Friday, February 7, 2014

Powerful Poetry



Asalamu Alaykom and Jummah Mabrook,






Yesterday, I was teaching poetry.  Truly, it is a blessing to have a job so meaningful to you that you learn and grow as you work for pay.  As I woke this morning, I asked myself if I could actually leave this place to work in America once more because I would have to leave the land of literature as well.  Without a valid teacher's license, I could never teach Sara Teasdale.




There Will Come Soft Rains
by 
Sara Teasdale

There will come soft rains and the smell of the ground,
And swallows circling with their shimmering sound;

And frogs in the pools singing at night,
And wild plum trees in tremulous white:

Robins will wear their feathery fire,
Whistling their whims on a low fence-wire;

And not one will know of the war, not one
Will care at last when it is done.

Not one would mind, neither bird nor tree,
if mankind perishes utterly;

And Spring herself when she woke at dawn
Would scarcely know that we were gone.



The students liked that poem so I added one of my Teasdale favorite.




The Look
by 
Sara Teasdale

Strephon kissed me in the spring
Robin in the fall,
But Colin only looked at me
And never kissed at all.

Strephon's kiss was lost in jest,
Robin's lost in play,
But the kiss in Colin's eyes
Haunts me night and day.


I also taught Gautier.  It's long, but if you like Egypt, it's a must-read.


Nostalgia of the Obelisks
by
Theophile Gautier





The Obelisk in Paris

Distant from my native land,
Ever dull with ennui's pain,
Lonely monolith I stand,
In the snow and frost and rain.

And my shaft, once burnt to red
In a flaming heaven's glare,
Taketh on a pallor dead
In this never azure air.

Oh, to stand again before
Luxor's pylons, and the dear,
Grim Colossi!—be once more
My vermilion brother near!

Oh, to pierce the changeless blue,
Where of old my peak upwon,
With my shadow sharp and true
Trace the footsteps of the sun!

Once, O Rameses! my tall mass
Not the ages could destroy.
But it fell cut down like grass.
Paris took it for a toy.

Now my granite form behold:
Sentinel the livelong day
Twixt a spurious temple old,
And the Chambre des Députés!

On the spot where Louis SeizeDied, 
they set me, meaningless,
With my secret which outweighs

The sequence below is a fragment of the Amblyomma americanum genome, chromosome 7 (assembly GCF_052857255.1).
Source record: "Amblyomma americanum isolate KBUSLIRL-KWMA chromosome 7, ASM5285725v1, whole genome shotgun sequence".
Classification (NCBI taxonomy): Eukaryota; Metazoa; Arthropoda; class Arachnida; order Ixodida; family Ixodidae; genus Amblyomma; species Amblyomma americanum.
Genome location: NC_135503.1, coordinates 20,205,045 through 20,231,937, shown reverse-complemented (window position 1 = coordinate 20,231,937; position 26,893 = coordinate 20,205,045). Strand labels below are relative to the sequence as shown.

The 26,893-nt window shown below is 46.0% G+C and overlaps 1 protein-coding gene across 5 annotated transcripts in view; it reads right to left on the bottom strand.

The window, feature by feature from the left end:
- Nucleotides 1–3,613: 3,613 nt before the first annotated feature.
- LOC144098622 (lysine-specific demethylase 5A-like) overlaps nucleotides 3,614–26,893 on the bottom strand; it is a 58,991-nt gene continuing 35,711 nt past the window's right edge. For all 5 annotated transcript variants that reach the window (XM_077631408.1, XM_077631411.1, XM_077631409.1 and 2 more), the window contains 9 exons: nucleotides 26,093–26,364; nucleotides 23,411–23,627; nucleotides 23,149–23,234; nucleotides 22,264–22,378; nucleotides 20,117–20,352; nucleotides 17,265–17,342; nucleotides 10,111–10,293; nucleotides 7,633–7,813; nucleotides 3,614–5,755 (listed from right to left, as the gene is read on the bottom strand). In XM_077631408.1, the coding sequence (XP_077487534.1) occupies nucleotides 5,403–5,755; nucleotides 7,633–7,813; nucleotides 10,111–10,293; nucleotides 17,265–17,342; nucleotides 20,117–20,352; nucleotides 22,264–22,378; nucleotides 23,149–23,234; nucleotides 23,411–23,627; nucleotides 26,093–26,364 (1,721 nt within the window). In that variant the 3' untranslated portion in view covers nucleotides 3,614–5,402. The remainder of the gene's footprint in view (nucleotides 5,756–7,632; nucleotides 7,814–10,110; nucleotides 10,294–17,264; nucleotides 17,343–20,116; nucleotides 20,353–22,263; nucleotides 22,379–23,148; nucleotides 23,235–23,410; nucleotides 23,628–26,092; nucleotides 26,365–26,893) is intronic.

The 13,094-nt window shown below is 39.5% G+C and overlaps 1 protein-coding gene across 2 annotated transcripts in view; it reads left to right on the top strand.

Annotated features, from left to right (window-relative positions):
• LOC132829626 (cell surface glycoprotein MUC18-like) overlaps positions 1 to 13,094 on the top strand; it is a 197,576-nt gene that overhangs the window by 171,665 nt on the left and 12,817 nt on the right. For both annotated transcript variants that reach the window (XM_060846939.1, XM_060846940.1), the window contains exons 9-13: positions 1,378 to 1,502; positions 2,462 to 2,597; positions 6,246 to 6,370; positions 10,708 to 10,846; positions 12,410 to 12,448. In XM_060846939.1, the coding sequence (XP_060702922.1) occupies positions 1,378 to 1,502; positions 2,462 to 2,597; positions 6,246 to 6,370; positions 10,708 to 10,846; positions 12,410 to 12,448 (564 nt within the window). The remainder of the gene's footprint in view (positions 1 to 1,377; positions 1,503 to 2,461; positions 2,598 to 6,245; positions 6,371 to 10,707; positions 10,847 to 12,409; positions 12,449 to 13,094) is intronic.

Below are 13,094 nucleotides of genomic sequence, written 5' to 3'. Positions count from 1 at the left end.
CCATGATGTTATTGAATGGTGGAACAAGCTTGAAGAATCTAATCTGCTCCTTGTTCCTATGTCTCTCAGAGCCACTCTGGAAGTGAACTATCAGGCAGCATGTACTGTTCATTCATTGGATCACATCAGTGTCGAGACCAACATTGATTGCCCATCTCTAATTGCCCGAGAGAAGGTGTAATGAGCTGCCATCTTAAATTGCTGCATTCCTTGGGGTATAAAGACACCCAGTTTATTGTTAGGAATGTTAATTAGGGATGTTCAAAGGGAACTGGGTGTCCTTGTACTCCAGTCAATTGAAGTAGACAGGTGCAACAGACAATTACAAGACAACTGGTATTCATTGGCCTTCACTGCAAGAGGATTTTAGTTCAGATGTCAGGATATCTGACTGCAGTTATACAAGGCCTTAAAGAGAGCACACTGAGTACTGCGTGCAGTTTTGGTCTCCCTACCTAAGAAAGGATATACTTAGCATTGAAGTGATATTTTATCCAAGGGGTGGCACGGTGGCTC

Cycles of forgetfulness.

Sparrows lean defile my head,
Where the ibis used to light,
And the fierce gypaetus spread
Talons gold and plumage white.

And the Seine, the drip of street,
Unclean river, crime's abyss,
Now befouls mine ancient feet,
Which the Nile was wont to kiss:

Hoary Nile that, crowned and stern,
To its lotus-laden shores
From its ever bended urn
Crocodiles for gudgeon pours!

Golden chariots gem-belit
Of the Pharaohs' pageanting
Grazed my side the cab-wheels hit,
Bearing out the last poor king.

By my granite shape of yore
Passed the priests, with stately pschent,
And the mystic boat upbore,
Emblemed and magnificent.

But to-day, profane and wan,
Camped between two fountains wide,
I behold the courtesan
In her carriage lounge with pride.

From the first of year to last
I must see the vulgar show—
Solons to the Council passed,
Lovers to the woods that go!

Oh, what skeletons abhorred,
Hence, an hundred years, this race!
Couched, unbandaged, on a board,
In a nailed coffin's place.

Never hypogeum kind,
Safe from foul corruption's fear;
Never hall where century-lined
Generations disappear!

Sacred soil of hieroglyph,
And of sacerdotal laws,
Where the Sphinx is waiting stiff,
Sharpening on the stone its claws,—

Soil of crypt where echoes part,
Where the vulture swoopeth free,
All my being,—all my heart,
O mine Egypt, weeps for thee!



I find it interesting that I only taught the first poem.  Until I searched for it now, I had no idea there even was an accompanying poem.  See how the way we view art is changed by the framing of it?

The photograph below was from our January, 2011 trip to Luxor.


                                                                                                                  

The Obelisk in Luxor

Where the wasted columns brood,
Lonely sentinel stand I,
In eternal solitude
Facing all infinity.

Dumb, with beauty unendowed,
To the horizon limitless
Spreads earth's desert like a shroud
Stained by yellow suns that press.

While above it, blue and clean,
Is another desert cast—
Sky where cloud is never seen,
Pure, implacable, and vast.

And the Nile's great water-course
Glazed with leaden pellicle
Wrinkled by the river-horse
Gleameth dead, unlustreful.

All about the flaming isles,
By a turbid water spanned,
Hot, rapacious crocodiles
Swoon and sob upon the sand.